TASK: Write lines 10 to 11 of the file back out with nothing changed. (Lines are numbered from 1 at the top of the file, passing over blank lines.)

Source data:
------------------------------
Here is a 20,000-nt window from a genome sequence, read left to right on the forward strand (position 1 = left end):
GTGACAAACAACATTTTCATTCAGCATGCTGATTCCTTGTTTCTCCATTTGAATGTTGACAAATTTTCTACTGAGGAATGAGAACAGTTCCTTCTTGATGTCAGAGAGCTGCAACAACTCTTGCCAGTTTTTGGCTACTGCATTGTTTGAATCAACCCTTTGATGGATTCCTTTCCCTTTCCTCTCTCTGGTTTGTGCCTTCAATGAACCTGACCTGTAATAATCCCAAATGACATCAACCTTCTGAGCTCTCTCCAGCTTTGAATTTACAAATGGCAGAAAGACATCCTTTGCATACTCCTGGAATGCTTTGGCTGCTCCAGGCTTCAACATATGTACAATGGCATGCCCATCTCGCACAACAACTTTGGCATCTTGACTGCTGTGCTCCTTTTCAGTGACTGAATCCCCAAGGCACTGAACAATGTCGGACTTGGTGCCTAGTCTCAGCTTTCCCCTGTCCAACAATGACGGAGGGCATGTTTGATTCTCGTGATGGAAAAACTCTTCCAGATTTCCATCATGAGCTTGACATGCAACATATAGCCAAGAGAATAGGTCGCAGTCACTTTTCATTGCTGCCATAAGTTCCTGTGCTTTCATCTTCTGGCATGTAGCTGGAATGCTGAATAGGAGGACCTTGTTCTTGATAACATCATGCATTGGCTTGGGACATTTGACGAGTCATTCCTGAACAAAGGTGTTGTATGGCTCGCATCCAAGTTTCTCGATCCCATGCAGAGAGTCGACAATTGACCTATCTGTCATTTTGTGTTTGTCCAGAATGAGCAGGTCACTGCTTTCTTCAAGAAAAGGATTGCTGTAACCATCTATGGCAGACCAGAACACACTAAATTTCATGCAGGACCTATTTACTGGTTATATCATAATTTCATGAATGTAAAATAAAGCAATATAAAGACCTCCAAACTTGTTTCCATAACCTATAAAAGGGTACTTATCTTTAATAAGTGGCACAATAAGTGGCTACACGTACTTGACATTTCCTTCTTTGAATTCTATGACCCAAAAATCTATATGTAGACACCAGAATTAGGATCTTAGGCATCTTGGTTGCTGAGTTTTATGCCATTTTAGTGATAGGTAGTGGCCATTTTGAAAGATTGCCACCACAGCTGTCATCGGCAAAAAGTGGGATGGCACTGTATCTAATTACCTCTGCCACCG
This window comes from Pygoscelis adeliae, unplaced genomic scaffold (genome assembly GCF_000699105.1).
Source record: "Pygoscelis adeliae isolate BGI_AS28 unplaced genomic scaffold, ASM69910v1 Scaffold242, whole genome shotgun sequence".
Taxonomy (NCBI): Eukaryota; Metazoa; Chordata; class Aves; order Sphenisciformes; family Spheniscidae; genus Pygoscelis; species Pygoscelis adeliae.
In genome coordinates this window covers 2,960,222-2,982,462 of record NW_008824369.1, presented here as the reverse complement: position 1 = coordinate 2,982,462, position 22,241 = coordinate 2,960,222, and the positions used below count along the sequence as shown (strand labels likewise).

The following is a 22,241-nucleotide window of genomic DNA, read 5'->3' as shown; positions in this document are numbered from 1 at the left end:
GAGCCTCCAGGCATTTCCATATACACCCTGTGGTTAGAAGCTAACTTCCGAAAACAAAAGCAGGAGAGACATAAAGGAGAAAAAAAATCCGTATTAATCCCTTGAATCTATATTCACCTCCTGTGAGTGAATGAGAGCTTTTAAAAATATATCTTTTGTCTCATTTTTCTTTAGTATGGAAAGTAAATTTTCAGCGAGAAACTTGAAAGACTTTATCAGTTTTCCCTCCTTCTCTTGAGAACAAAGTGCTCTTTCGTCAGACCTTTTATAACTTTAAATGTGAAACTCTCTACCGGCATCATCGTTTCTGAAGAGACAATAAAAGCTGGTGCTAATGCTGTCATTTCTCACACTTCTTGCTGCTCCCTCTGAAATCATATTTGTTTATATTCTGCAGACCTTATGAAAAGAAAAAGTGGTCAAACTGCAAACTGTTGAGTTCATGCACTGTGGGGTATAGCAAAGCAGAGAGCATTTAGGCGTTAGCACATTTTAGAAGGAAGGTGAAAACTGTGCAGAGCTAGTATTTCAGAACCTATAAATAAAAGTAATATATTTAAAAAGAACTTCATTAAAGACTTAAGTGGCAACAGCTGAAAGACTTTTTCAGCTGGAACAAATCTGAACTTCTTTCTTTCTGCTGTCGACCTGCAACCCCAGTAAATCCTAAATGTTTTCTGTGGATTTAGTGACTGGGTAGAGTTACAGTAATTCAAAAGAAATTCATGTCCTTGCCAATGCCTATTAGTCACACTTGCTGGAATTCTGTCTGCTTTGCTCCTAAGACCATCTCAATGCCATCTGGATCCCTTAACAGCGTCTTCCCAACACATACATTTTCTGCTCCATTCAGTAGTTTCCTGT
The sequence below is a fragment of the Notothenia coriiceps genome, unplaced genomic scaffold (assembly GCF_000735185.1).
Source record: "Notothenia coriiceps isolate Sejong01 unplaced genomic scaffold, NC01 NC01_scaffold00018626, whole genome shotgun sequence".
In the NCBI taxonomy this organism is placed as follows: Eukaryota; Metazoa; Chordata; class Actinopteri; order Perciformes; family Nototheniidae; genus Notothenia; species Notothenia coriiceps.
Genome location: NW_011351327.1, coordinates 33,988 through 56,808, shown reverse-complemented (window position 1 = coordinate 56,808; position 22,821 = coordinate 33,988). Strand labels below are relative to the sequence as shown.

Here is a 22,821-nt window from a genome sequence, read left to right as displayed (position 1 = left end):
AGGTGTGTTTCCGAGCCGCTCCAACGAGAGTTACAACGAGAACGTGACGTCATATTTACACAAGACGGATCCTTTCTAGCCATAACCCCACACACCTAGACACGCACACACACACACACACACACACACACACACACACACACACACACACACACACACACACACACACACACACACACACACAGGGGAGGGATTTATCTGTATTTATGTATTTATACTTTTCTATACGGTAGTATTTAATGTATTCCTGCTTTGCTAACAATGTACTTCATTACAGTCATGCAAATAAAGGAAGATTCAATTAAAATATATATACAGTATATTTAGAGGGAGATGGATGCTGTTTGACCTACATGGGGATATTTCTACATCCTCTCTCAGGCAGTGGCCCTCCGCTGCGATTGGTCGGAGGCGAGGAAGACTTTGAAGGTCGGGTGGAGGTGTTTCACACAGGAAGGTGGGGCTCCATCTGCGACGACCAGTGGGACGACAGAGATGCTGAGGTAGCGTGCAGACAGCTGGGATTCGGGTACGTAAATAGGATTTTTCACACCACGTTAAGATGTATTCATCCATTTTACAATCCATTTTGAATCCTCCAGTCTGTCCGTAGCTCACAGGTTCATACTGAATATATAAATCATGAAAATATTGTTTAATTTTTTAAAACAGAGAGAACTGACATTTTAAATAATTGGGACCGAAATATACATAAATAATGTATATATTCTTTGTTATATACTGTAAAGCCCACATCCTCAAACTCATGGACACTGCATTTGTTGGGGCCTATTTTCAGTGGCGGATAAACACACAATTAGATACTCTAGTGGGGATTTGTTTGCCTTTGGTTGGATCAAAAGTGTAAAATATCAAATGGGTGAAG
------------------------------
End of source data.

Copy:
Source record: "Notothenia coriiceps isolate Sejong01 unplaced genomic scaffold, NC01 NC01_scaffold00018626, whole genome shotgun sequence".
In the NCBI taxonomy this organism is placed as follows: Eukaryota; Metazoa; Chordata; class Actinopteri; order Perciformes; family Nototheniidae; genus Notothenia; species Notothenia coriiceps.